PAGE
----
This article bounces around a bit as it explores all the ways we are about to lose our privacy due to crypto and CBDCs. While I understand the author’s angst, after all I grew up in the late ’60s, the fact is that 20+ years working in payments has tempered my perspective on privacy and freedom. Freedom from the man gives every individual that wants to become a criminal online the power to do so with almost no mechanism to gather proof which could be used to bring that person to justice. In fact, the global scale of the internet and the geographically fractured justice and political systems have already accomplished much of that.
So as I’ve written here, here, here, here, here and here; I believe in crypto and NFTs but I also believe we are entering a dark time where online identity remains too murky, which enables an extraordinary amount of crime on the unsuspecting. Assuming the vast majority of users have the wherewithal to understand technology and protect themselves is ignoring the obvious truth. The majority of people need law enforcement and our justice system to keep the idiots in fear of being caught. If the current insanity around NFTs doesn’t make that clear, nothing will:
“It turns out that the cryptocurrency does not, in fact, guarantee anonymity. Users’ digital identities can, with some effort, be connected to their real identities. Moreover, in an ultimate irony, the revolution that bitcoin started might end up destroying whatever vestiges of privacy are left in modern financial markets. As the technology goes mainstream, it threatens to give big corporations and government a better view into our financial lives and greater control over how we spend our money.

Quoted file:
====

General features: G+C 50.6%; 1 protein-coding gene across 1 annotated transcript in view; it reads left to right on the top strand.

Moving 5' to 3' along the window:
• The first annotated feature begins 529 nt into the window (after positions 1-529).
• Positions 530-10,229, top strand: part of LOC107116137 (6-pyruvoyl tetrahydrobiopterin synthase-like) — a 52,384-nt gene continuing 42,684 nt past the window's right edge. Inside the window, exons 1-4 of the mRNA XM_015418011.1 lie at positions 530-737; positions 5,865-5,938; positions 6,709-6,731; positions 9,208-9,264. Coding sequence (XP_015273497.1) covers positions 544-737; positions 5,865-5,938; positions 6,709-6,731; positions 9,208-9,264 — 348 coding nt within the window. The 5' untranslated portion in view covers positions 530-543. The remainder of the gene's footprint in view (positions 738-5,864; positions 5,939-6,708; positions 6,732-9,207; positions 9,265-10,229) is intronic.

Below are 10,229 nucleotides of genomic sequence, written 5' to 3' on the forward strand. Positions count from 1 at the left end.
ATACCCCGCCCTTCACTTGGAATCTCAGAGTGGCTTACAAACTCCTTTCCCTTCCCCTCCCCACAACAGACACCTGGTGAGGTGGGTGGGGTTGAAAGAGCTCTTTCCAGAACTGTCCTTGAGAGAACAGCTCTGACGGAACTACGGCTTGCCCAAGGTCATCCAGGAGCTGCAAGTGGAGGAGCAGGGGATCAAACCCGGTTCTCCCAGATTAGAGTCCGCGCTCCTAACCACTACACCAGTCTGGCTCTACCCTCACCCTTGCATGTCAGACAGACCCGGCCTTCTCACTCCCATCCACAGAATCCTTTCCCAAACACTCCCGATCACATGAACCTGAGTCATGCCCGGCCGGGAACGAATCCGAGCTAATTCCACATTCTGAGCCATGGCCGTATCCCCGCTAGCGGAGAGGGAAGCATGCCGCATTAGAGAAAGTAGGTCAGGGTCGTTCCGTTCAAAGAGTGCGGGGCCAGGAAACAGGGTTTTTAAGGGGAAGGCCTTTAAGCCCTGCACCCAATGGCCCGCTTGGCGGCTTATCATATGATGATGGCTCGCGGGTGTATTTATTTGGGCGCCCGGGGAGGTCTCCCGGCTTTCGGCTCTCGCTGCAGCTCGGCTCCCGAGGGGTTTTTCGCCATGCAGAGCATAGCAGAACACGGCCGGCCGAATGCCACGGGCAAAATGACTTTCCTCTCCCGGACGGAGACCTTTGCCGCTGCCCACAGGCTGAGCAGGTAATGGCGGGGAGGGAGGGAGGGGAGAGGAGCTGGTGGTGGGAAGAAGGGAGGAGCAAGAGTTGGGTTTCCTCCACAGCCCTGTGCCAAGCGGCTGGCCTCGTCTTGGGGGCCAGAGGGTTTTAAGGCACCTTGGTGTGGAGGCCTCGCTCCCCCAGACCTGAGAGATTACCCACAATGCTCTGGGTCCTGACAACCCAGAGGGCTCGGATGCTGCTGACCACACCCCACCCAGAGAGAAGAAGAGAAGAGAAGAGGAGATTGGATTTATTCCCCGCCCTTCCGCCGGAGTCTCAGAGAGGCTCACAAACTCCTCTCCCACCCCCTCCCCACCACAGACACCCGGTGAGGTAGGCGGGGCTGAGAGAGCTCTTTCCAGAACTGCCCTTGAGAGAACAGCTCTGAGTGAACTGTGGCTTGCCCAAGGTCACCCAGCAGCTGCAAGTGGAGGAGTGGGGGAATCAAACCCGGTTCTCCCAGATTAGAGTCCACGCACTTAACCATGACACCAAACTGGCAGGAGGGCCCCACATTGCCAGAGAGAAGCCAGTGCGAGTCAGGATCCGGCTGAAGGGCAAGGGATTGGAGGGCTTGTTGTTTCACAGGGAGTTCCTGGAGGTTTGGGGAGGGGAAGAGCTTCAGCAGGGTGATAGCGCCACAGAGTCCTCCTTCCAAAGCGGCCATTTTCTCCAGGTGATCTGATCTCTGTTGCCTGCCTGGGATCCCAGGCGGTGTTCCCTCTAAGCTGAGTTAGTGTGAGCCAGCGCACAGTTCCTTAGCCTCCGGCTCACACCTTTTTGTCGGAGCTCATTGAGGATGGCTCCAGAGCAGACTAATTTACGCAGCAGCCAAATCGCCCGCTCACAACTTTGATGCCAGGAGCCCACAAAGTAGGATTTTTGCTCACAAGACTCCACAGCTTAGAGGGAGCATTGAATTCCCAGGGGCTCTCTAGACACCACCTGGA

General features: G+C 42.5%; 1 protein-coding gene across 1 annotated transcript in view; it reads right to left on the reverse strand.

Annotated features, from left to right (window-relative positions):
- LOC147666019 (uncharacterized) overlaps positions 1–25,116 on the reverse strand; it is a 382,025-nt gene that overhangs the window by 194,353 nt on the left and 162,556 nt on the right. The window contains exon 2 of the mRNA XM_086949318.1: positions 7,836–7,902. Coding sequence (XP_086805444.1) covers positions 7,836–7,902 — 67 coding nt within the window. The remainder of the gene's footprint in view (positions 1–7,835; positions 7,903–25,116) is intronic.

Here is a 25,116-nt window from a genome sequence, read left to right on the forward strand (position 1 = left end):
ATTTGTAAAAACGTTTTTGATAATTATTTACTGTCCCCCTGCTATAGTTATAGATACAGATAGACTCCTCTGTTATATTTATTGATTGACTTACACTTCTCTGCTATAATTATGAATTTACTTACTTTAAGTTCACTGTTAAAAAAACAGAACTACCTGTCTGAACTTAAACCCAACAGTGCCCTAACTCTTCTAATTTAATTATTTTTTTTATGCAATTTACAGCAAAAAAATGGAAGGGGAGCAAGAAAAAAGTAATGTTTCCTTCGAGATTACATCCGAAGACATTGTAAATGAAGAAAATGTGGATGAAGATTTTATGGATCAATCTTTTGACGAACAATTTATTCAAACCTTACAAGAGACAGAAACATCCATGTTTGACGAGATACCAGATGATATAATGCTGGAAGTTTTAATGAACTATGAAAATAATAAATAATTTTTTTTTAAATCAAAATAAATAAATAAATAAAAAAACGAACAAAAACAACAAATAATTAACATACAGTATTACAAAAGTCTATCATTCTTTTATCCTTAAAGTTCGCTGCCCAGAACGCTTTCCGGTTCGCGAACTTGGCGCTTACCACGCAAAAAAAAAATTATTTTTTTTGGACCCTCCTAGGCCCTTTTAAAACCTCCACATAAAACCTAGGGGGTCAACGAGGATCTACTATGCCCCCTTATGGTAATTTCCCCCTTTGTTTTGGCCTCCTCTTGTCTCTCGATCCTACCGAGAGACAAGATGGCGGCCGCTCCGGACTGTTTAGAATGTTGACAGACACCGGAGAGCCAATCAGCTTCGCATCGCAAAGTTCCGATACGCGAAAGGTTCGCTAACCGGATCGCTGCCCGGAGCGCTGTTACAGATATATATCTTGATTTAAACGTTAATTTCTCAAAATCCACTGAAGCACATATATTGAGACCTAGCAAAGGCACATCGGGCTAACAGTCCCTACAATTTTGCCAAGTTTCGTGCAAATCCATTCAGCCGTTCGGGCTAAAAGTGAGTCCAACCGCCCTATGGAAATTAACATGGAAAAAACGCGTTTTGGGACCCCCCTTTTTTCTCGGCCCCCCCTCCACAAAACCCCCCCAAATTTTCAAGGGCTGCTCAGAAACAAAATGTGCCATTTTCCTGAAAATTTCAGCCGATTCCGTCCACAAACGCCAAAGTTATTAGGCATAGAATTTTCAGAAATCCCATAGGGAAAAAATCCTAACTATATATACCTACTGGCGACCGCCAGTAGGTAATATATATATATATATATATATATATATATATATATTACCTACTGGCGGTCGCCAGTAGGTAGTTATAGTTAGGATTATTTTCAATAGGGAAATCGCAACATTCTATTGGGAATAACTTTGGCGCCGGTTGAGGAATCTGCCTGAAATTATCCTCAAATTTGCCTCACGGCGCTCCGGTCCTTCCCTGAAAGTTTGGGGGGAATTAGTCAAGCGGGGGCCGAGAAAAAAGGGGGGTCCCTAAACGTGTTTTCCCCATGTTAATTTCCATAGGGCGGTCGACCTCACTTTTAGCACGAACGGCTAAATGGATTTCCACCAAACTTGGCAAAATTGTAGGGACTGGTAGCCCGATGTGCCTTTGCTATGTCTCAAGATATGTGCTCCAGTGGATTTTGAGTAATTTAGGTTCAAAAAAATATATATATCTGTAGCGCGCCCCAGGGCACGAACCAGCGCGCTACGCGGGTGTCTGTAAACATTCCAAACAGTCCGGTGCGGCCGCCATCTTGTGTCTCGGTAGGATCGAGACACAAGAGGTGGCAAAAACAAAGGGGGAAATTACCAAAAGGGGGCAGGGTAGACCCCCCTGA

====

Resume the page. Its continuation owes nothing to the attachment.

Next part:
Bitcoin’s reputation as a tool for shady dealings is perhaps overstated. While it has played a role in allowing hackers to obtain payoff money for ransomware attacks, this requires a level of technical sophistication beyond that of most garden-variety criminals. Bitcoin’s use in transactions that once fueled the “dark Web,” where unsavory and illicit commerce is conducted, has fallen sharply. The Russian government can scarcely count on bitcoin to evade the sanctions levied for its war in Ukraine — after all, payments for international transactions still need to be settled in real money such as dollars or euros.
Still, the ability to conduct secure, somewhat private financial transactions helps explain cryptocurrency’s growing appeal. That’s largely thanks to its groundbreaking blockchain technology. A blockchain is, in effect, a digital ledger of transactions or ownership records. The bitcoin blockchain contains a publicly visible record of all transactions ever undertaken using this cryptocurrency: the dates and amounts, as well as the digital — but not real-life — identities of the transacting parties.”
Overview by Tim Sloane, VP, Payments Innovation at Mercator Advisory Group